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Alexander Skarsgard reveals some juicy details about the upcoming third season of "True Blood."
Stephen Moyer and Anna Paquin star as Bill Compton and Sookie Stackhouse in the HBO series, "True Blood," the small-screen adaptation of Charlaine Harris' best-selling Southern Vampire Mysteries.
Charlaine Harris will be at the Borders on Preston Road and Royal Lane to read from and sign the latest Sookie Stackhouse novel, Dead in the Family.
The book is the 10th in the best-selling, genre-transcending Southern Vampire Mysteries about a telepathic barmaid living in the small town of Bon Temps in northern Louisiana.
Not quite a romance, not quite a mystery, yet not quite a fantasy, the series follows Sookie's struggles with her "disability" (telepathy), her first love, her introduction to werewolves, witches and fairies and her tangles in vampire politics. Most of all, the Southern Vampire Mysteries is about a young woman coming into her own.
But don't write the books off as just one of the dreary, melodramatic vampire romances that are so in vogue these days -- these books are fun. Critics have described the Sookie Stackhouse books as "delightful" and "riotous."
If you're a True Blood fan who hasn't read the books but want to meet Sookie's creator anyway, we've got you covered.
1. Yes, the TV show is based on a series of books.
The first book in the Southern Vampire Mysteries, Dead Until Dark, was published in 2001, far predating the HBO series. Charlaine Harris doesn't have direct involvement with "True Blood," but she says on her website that she is "delighted" with what showrunner Alan Ball has done with the show.
2. This ain't "True Blood."
Like any screen adaptation, True Blood deviates quite a bit in tone and style from its source material. While you probably don't want to watch episodes of the show on your laptop on an airplane, reading the books aloud in public won't make you blush. And unlike the show, the books are told in the first-person from Sookie's perspective. Her narration is part of what makes the books so humorous; even when she's down, Sookie never stops being amusing.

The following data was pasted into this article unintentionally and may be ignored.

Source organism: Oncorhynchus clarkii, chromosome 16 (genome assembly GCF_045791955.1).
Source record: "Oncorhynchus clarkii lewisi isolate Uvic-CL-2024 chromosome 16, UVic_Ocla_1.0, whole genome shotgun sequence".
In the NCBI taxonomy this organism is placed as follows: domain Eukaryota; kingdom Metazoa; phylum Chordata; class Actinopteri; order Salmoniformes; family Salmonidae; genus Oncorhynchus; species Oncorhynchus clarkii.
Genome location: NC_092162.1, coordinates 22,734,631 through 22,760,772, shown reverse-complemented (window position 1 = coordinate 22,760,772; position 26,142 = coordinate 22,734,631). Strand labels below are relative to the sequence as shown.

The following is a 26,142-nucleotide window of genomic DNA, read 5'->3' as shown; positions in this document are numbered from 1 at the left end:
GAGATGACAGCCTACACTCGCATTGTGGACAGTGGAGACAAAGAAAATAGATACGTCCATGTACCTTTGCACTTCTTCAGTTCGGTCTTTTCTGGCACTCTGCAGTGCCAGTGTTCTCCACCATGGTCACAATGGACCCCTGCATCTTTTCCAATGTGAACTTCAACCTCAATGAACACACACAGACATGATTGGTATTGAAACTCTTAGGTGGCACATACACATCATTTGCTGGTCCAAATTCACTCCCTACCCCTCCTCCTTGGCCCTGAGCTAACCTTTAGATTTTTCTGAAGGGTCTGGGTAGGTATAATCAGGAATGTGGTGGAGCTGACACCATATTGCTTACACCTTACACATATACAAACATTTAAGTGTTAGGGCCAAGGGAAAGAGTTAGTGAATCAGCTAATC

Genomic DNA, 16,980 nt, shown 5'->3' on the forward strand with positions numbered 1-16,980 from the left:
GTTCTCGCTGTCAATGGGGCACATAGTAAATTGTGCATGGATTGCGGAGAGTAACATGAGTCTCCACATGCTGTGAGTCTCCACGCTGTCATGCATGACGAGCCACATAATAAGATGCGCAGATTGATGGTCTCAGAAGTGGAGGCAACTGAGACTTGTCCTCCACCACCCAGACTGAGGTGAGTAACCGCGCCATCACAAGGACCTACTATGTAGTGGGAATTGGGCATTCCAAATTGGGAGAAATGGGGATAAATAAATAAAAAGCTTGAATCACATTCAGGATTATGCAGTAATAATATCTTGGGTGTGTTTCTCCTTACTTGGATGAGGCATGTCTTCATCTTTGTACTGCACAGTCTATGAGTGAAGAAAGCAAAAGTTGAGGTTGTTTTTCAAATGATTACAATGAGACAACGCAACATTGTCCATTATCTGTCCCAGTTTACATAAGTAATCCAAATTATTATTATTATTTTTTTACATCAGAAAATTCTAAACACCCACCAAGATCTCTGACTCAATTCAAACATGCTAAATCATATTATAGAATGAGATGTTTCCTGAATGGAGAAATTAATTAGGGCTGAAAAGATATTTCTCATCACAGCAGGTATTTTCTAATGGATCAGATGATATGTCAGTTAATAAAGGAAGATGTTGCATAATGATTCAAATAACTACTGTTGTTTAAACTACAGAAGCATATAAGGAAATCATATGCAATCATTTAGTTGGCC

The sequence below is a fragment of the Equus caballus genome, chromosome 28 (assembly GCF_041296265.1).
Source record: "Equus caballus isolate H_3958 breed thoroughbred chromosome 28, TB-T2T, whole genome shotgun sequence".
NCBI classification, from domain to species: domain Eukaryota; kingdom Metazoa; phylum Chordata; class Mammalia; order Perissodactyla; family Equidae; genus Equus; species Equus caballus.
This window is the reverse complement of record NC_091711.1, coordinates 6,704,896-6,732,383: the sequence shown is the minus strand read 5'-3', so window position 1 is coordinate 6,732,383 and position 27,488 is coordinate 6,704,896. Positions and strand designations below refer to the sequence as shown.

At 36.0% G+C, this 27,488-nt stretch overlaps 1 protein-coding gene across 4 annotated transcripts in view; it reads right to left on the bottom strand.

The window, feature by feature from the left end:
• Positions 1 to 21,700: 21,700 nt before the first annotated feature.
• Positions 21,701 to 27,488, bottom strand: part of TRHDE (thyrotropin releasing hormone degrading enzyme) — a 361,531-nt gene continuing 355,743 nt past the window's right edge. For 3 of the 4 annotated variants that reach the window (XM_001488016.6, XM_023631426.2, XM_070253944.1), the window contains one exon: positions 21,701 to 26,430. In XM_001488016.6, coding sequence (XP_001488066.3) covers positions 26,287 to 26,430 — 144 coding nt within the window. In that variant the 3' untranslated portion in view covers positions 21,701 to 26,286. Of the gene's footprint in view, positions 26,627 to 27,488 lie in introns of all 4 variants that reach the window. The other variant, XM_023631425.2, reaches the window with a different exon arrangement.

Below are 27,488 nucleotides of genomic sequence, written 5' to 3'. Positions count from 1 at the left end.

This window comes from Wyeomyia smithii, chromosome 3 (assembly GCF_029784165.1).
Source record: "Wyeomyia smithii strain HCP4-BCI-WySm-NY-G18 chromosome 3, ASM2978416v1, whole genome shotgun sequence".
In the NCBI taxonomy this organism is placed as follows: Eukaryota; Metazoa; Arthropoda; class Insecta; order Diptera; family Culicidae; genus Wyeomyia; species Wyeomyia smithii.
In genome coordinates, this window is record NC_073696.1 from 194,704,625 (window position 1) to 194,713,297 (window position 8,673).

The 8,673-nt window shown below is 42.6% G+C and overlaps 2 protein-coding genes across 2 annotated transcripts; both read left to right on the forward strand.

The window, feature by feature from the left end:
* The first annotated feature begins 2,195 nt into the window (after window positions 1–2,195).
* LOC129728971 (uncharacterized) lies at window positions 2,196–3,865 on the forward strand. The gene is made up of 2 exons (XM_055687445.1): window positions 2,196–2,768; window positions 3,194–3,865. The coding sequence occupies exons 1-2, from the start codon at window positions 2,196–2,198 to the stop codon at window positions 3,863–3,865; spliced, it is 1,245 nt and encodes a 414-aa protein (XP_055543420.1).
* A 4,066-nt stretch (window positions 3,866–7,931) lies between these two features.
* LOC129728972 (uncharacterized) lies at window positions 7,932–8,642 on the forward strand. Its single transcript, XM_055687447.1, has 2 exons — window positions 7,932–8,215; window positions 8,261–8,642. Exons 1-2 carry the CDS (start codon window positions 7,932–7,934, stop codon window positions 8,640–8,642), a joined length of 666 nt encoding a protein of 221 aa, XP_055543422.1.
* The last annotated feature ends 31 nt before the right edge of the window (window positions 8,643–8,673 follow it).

3. Be prepared for possible "True Blood" spoilers.
Just reading the book jacket for Dead in the Family is likely to give you hints to things that have yet to be introduced in the show. But on the bright side, while the first season of the show actually hewed fairly close to the plot of the first Sookie book, the second definitely went off in its own direction. There's no knowing how much of the books' mythology Alan Ball will leave off the writing table.
4. Look for the short stories for a complete picture of the Sookieverse.
Sookie and a few other characters are featured in short stories that were published in various anthologies. Harris' website lists all of them, along with ISBN numbers. While they aren't all essential, the novella about Sookie's cousin, Hadley, does add quite a bit of backstory to the main series.
5. There is backstory ahoy in this series.
Let's be honest: Harris is on book 10 now. While she is good about trying to include exposition at the beginnings of her books, it's probably not going to be enough to catch you up if you have only seen the television series. Sookie's world in Dead in the Family is completely different from how her life was in the first few books. A lot has happened, and characters have arrived and left Sookie's life. And the books aren't episodic -- they all flow into one another, and that's part of the series' charm. This is definitely not a series where "the more things change, the more they stay the same."
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